I heard all kinds of crap when I was at the bottom. Things like, “Try praying, it will really help.” And, “Oh. You don’t have a congregation anymore, do you?” And, “Have you tried letting go and letting God?”
None of these questions or advisings made me feel any better. If anything, they made me feel more disconnected. I felt like a failure. Like, not only was I moving at a slug-pace, I also wasn’t rosarying myself to wellness. In fact, each time I heard, “Have you tried God?” I thought, “Yeah, just like I’ve tried all of the drugs and everything else. And it doesn’t work.”
However. . .
Now that I’m on the other side, I can see how people really, actually, meant well. I have compassion for their positions of feeling well and good in the comfort of prayer and congregations and connections and choir-song and prayer books and little black beads. And that they wanted to share all of that.
From it, I believe two things: that an honest, heart-filled spiritual connection can make a difference, and that we each come to it in our own time, if at all. As in, it can’t be prescribed.
While still in the bottom of depression, I took a trip to a Buddhist meditation retreat. Looking back, I really don’t know how I did it. I still had a lot of social phobia and wasn’t far from the days where I felt confused when trying to decide what to have for lunch. I literally don’t know how I made it on two planes, two ferries, and a shuttle van to get to my destination. I had a mantra on my way there: “I am a smart person. People less smart than me can do this. I can do this.” I made it there and back. And while there, I learned to breathe. We practiced vipassana in silence, and my burden lessened.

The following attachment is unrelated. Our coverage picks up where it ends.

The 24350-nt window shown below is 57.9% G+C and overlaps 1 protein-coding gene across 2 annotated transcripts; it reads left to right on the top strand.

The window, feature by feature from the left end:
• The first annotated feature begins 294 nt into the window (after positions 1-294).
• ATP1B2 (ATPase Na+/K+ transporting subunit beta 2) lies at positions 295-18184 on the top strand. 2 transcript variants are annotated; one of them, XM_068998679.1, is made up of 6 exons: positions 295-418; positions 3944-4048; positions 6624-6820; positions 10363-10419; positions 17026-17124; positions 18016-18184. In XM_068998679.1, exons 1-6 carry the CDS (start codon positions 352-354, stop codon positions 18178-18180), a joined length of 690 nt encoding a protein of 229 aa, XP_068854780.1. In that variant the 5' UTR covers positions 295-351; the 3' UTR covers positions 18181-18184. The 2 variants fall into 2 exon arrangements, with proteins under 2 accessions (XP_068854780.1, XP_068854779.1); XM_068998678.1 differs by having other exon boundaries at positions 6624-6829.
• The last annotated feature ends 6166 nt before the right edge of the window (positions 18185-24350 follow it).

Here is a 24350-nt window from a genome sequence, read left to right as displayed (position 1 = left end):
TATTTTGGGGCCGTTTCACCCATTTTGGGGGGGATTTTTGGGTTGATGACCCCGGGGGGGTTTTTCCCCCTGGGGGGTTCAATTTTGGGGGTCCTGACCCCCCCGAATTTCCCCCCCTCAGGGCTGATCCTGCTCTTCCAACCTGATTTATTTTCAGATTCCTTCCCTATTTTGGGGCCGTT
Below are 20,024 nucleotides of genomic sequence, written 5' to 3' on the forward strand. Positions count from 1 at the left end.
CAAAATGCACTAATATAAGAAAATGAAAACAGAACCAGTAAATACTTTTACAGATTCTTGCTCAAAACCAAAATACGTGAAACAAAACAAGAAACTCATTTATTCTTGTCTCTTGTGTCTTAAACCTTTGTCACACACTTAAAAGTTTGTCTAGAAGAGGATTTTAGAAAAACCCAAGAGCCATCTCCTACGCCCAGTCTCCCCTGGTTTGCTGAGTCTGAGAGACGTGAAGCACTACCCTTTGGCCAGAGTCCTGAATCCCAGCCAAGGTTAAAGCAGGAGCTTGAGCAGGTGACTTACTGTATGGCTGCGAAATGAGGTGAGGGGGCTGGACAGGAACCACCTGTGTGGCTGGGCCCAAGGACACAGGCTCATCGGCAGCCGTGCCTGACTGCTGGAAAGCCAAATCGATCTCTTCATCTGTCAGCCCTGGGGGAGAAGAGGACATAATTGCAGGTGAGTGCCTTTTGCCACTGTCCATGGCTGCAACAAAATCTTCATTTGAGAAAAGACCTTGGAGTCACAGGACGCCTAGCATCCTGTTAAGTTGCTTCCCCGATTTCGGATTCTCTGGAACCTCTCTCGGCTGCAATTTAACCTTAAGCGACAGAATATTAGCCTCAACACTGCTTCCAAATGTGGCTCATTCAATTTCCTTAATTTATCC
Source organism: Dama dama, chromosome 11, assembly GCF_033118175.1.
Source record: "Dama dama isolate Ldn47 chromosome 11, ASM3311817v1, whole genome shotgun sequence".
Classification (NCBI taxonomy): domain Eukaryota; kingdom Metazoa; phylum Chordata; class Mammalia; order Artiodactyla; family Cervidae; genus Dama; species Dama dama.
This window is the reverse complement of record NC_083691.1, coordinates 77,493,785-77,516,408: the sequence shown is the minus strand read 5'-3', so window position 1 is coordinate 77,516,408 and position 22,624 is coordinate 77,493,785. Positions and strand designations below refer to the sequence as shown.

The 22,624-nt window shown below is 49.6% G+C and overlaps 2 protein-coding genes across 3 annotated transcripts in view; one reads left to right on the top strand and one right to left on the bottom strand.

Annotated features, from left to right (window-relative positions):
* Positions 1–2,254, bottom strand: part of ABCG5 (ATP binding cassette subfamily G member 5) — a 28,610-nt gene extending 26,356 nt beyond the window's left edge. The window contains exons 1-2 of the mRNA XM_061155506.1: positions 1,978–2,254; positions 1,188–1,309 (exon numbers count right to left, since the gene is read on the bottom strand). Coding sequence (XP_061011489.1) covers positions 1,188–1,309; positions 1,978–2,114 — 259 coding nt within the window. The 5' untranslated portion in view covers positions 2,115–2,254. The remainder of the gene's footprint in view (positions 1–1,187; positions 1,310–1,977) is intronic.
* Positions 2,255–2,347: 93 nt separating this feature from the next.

On the other side of darkness, I now know that moments of spiritual connection are a kind of magic that truly elevates. And it sounds woo-woo, doesn’t it? Now that I’m feeling well, I can also feel that truly knowing there is something bigger than us mere humans can help us through.
In whatever form it takes, there is something bigger, on a spirit level, that can support us.
Even if, like a boyfriend I once had, you believe that “it’s all a fairy tale,” why not throw caution to the wind and, say, believe in a fairy tale? We did as children. “Belief” is the key part, not what the belief is in. So long as we are as honest as we can be with ourselves, and no one is getting hurt, what can be so wrong?
Throwing your worries and hurt to a great spirit lessens the burden you carry. And as your burden lessens, maybe you start to feel lighter. And feeling is the object, isn’t it?
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I am writing this because I had an experience. I am in no way a medical professional. I had an experience, and I have learned a lot from it, and that’s the foundation of all of this. You are reading the ninth in a series of thirteen articles on surviving depression. Find the first eight articles here.